September of 2014, I had been a critical care nurse in a busy neuro-trauma intensive care unit for 22 years. I had been with many families over the years whose loved one was going to have life-altering injuries or was going to die from their injuries/illnesses. Being relatively naive and uneducated on the long-term effects of grief, I just assumed that they would be sad for a while but eventually their lives would return to normal. I have learned that karma has a nasty way of showing you reality and on September 26th, 2014 I got the hardest lesson of my life when my 17-year-old son Adam was tragically killed at the end of his first week as a co-op student in an auto recycling facility.
Poem on healing from grief … meant to be read slowly with reflection
One of my sons works as a registered nurse in the emergency room of a hospital in Ottawa. In the past, when I thought about the risks of his job, infectious disease didn’t really enter my picture, but it sure has now.
In a normal Steps for Life year, Memory Lane is one of the most meaningful parts of the event. It looks a little different in every community, but this is one of the ways Steps for Life-Walking for Families of Workplace Tragedy can introduce the faces behind the workplace tragedy statistics. Each sign tells a story, even though we know that the few sentences on that sign are just a tiny fraction of the life of the individual and the family it represents.
COVID-19 flipped the script for all of us, including the hundreds of volunteers who were planning 29 Steps for Life walks across Canada this April and May. Our traditional in-person Steps for Life events won’t be happening, so instead we’re encouraging you to design your own activity and share it online using the hashtag #MyWhyMyWay.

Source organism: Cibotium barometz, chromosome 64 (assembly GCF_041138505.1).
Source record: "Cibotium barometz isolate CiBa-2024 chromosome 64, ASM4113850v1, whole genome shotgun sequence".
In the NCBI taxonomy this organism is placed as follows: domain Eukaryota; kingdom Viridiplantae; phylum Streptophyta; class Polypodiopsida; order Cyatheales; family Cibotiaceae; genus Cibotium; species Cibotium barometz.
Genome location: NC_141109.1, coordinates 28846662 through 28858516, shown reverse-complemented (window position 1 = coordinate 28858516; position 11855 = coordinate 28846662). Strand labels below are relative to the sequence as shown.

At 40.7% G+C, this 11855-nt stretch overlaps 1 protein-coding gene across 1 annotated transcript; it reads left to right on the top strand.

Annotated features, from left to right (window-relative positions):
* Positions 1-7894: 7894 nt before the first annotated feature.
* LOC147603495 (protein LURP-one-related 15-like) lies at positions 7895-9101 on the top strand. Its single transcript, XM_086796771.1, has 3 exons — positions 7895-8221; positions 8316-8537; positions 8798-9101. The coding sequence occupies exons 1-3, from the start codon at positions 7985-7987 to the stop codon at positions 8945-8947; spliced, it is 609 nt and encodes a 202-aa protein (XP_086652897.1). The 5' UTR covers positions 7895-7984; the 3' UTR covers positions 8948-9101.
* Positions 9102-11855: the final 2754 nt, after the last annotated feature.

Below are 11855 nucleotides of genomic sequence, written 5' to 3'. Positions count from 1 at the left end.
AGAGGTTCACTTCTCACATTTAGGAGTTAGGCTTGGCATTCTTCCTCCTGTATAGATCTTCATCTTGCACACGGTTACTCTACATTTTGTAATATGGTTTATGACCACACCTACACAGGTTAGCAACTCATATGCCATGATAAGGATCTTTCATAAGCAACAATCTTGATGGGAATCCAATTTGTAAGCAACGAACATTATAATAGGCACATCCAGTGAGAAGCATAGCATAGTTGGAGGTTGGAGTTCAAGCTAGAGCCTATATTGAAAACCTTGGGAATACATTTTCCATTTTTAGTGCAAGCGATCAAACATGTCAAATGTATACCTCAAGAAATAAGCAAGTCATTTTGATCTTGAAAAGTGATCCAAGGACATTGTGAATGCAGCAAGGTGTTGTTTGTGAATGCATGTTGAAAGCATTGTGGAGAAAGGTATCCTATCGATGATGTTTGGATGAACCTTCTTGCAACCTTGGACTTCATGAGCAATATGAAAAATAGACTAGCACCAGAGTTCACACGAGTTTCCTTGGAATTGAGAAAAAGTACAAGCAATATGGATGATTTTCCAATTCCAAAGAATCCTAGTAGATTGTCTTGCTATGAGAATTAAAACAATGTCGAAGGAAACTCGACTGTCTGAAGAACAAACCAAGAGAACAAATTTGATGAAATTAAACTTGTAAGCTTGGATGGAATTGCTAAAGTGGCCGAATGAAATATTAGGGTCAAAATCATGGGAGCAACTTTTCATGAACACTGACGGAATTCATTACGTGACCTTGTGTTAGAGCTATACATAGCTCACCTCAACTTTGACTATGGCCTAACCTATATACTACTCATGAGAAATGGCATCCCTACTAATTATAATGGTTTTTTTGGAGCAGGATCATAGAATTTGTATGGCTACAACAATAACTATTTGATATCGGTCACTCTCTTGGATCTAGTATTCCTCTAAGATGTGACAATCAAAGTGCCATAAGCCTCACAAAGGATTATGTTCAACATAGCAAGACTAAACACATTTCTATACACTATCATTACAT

Day of Mourning, marked on April 28, began with Canadian labour unions which wanted to emphasize and recognize the many workers who are killed, injured and made ill in workplaces. For Threads of Life families, April 28 is one day when their personal, intimate story becomes a universal story; when they can join with others to acknowledge publicly the toll that workplace tragedy has taken on their lives.
All of us at Threads of Life are honoured to take this time to recognize the efforts of our volunteers. We are humbled by you and all that you contribute to Threads of Life. We are grateful to you, and grateful for you.
Recently, I went through a series of job interviews for a senior HSE position in Calgary. As it turns out, I didn’t land the role and was disappointed to hear that the organization felt I was “too passionate” about safety. Too passionate.
“Is he dead or alive?”
Six simple words. Six words which had the
power to affect the lives of Vance and others.
As my first full week of social distancing in response to the rapidly evolving threat of COVID-19 came to a close I couldn’t help but think that March is traditionally a very happy time of year for me; the noon day sun is high and the days are getting longer, buds are beginning to form on the trees, and spring vegetation is starting to poke up through last year’s brown grass. The cold winter months are almost in the rear-view mirror and spring is right around the corner.
The amount of information circulating has reached a certain level of overload in my brain. I took last weekend to re-group, re-prioritize, and make a list of the new things I am grateful for, things that I have learned in the last two weeks.
Farm Safety is an integral part of our family farm life. As my husband Bruce is self-employed, we cannot afford to lose his work hours due to illness, injury or the loss of his life due to a farm workplace incident. His death would be devasting for our farm family.